Of course, like any other kid, she has her moments! It is not surprising that I empathise when she shows qualities I know she got from me, yet get furious when she displays ones inherited from her mother! She appears to be very creative, yet uncertain of her own abilities, while all the time displaying all the hallmarks of a scatterbrain; for this she has the Pagano family gene to thank! All this goes with qualities taken from her mother’s side, which include a stubborn refusal to admit when she’s wrong, even given the most comprehensive evidence to the contrary.

When asked what she wants to be when she grows up, she says a teacher. To me this demonstrates that when she is in a situation she does her best to work out what is really going on around her, and that she is dreaming up ways to get the job done herself. I wanted to be a teacher when I was in school, then when I worked in the pub I wanted to be a pub manager, then it was a sports shop manager! Hopefully I will be able to help her see beyond her immediate environment and realise her true potential.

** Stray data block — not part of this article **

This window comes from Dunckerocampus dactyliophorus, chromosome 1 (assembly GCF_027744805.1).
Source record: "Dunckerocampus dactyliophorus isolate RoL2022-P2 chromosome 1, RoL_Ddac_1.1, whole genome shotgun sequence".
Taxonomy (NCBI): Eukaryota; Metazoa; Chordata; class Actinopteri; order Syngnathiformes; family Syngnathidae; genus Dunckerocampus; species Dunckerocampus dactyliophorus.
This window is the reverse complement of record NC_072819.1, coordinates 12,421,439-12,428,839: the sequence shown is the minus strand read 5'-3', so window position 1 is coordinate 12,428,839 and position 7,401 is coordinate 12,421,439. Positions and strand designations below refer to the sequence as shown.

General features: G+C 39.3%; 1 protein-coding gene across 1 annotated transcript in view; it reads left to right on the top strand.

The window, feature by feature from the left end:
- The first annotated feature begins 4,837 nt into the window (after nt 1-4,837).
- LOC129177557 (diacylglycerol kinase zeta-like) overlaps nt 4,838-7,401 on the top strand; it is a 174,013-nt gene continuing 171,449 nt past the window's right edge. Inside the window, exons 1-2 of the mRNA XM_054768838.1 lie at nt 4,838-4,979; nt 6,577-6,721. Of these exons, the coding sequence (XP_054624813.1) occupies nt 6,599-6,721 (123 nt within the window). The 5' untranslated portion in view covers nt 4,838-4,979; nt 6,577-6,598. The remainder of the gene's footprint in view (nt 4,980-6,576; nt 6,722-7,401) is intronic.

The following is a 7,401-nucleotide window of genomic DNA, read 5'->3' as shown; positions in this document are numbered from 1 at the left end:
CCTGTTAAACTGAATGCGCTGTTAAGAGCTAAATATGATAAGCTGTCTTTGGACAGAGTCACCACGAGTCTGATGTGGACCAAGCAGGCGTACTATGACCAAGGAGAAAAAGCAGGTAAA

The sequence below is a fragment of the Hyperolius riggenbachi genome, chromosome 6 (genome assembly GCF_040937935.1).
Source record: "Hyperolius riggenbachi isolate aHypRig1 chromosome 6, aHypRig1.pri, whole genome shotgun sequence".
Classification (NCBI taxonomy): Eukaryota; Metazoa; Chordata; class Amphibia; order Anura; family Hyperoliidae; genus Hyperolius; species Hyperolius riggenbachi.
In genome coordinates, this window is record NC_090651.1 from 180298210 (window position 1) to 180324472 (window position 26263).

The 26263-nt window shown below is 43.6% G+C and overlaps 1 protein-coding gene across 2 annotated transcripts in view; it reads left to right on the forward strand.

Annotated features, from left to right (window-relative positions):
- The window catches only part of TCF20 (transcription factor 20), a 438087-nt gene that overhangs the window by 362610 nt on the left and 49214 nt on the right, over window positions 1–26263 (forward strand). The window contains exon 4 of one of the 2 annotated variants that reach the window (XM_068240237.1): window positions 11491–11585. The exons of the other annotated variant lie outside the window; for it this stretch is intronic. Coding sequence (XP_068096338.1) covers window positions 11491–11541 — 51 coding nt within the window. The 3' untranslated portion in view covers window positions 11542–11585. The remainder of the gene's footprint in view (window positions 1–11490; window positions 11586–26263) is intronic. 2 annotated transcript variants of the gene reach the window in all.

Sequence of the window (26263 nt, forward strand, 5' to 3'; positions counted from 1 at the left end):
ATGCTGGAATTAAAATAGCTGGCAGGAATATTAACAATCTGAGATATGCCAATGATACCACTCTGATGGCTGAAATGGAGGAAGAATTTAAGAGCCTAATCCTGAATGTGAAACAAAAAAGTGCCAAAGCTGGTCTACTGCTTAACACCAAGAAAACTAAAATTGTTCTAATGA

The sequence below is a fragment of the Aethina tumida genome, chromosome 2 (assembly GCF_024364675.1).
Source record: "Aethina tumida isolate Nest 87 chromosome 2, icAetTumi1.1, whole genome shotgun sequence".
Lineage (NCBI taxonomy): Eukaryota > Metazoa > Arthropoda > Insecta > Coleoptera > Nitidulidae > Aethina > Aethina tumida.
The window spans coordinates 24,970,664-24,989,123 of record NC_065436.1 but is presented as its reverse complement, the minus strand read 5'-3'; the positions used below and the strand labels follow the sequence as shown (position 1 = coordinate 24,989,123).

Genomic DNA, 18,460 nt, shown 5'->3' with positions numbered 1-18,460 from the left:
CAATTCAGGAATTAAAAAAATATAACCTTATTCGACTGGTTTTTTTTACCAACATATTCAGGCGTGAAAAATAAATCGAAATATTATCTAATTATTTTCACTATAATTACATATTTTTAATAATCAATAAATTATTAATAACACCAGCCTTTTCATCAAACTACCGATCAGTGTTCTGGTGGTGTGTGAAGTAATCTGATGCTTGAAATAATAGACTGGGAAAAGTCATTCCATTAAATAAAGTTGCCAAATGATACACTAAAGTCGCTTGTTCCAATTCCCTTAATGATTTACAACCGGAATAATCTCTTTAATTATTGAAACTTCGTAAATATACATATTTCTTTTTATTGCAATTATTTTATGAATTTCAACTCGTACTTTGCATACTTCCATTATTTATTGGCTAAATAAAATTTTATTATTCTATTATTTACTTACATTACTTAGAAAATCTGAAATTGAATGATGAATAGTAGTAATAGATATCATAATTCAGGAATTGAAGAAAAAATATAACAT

© JL Pagano 2004



Buffalo said...

Good one, Jeff.

fairygirl701 said...

Wonderful post...touching

sex scenes at starbucks said...

I guess this week is daughters week on blogs. I wrote one on mine too. Daughters are grand.

shandi said...

They change everything don't they? Everything becomes about them... from the topic of our conversations to our financial decisions. In return, they make everything burn a bit brighter. I remember feeling immortal and yet afraid to die both at the same moment.
My son also held the wish that I would get back together with his father. He's 12 now and is starting to see how impossible it is.

Celia said...